There are a couple of things here. First, the quote from Ryan's "budget": I'm sure this is what the Soviet leaders were saying as they watched their infrastructure crumble -- "Mustn't cut the military!" You would think that the editors of Foreign Policy would have noticed the parallels. Second, those last two sentences! I'm sure they originally read, "And now that Romney will be president, those ideas will lead the country going forward." Instead, they "might" "very well" prove "prescient." Three weasels in one short sentence! At least Foreign Policy has something it can be proud of.

(Cross-posted at Frankly Curious.)

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  • I'm no fan of "Top" lists, or "Rolling Stone" for that matter. And I've long thought it is silly to try to compile an all-time "best of" list of anything, from movies to albums.

    But I will say one thing in defense of this particular "Rolling Stone" list: they at least allow various guitarists to cast votes on their favorites.

    One big problem with this whole exercise, though, is defining what, exactly, makes for a "great" guitarist (particularly in a rock-n-roll context). Are we talking about "great" in terms of technical ability? Or "great" in terms of art?

    If the latter is the case, then I do believe George Harrison should be ranked highly. A couple of points in his defense: one is that he was hugely influential. Another is that although he didn't play dazzling, complex solos, every single note he played did count.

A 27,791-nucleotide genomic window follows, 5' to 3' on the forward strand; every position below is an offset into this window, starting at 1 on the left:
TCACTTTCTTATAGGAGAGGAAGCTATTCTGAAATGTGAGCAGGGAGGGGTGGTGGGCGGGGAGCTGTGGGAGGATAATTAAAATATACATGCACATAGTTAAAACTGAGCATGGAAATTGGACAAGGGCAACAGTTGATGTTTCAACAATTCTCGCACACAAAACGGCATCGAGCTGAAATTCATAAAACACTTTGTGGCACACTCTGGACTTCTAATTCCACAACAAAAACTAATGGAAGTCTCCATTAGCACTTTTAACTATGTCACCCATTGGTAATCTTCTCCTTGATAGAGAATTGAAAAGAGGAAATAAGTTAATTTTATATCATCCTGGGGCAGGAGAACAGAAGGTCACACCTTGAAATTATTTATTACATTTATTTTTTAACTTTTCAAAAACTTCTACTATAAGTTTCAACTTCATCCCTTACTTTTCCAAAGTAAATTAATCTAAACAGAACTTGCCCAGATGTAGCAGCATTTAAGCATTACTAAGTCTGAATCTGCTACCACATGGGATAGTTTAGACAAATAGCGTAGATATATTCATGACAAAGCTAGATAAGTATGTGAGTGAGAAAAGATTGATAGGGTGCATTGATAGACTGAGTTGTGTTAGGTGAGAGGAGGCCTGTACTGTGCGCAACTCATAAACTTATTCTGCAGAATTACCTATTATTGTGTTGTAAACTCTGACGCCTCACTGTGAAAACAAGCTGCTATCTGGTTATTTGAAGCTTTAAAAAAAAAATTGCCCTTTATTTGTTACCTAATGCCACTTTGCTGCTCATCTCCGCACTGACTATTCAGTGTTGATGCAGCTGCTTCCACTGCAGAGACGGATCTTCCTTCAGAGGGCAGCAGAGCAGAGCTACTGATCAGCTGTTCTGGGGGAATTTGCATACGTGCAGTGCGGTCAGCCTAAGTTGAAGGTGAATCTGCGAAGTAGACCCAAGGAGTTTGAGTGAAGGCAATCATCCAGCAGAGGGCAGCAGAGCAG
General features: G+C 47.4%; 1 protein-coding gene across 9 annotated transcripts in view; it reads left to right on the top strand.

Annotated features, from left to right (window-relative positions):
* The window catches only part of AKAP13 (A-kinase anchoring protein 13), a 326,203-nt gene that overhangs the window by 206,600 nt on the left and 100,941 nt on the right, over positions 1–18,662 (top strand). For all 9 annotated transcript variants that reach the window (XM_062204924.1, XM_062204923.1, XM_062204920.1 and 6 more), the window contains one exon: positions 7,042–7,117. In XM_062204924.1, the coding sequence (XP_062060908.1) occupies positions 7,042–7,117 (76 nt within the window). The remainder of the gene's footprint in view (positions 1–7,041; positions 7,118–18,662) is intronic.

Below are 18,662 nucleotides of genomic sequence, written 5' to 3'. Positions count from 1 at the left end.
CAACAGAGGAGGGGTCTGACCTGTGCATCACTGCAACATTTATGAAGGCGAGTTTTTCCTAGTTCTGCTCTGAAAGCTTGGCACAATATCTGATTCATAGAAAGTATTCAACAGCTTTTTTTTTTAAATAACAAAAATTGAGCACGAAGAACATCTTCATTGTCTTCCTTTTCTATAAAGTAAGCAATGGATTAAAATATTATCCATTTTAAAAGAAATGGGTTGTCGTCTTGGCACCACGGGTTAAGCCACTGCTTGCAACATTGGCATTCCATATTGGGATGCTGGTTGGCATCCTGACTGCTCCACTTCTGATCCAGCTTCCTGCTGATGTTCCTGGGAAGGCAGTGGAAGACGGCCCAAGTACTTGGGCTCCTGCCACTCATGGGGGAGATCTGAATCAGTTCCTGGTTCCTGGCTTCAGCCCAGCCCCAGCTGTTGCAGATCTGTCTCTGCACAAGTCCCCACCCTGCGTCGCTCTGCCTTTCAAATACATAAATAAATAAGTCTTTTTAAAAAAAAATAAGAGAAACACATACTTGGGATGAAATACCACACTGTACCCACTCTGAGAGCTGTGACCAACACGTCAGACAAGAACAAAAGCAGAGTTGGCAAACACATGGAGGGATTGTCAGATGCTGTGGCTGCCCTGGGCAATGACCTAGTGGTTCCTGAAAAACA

And despite his economy of style, Harrison was capable of technically accomplished work. I read an interview once where Eric Clapton said he was often dazzled by Harrison's command of the guitar back in the 1960s (Harrison could hear a complex guitar run by Hendrix once and then be able to replay it from memory). Clapton said if Harrison had any flaws, it was that he was "lazy." And his best playing rarely appeared on record, in any case. (John Lennon insisted to his dying day that The Beatles' best music was never recorded).

    I would argue that rock-n-roll is one of those creative fields where technical ability doesn't necessary make for the best music. For example, the musicians who made up the band Toto were extremely accomplished session players. But I always thought their music was a snooze-fest. On the other hand, there are amateurish garage bands from the 1960s who had limited technical skills who created some of the best rock-n-roll ever made. They had heart and soul---which, in rock-n-roll is more important than technical skill, in my opinion.

    By Blogger Marc McDonald, at 1:44 AM  

  • If I'm not mistaken, David Gilmour isn't even on the list... or is he?

    Whatever the case, he's not ranked highly enough. Which reflects the typical RS bias against Pink Floyd.

    By Blogger Michael J.W. Stickings, at 6:46 PM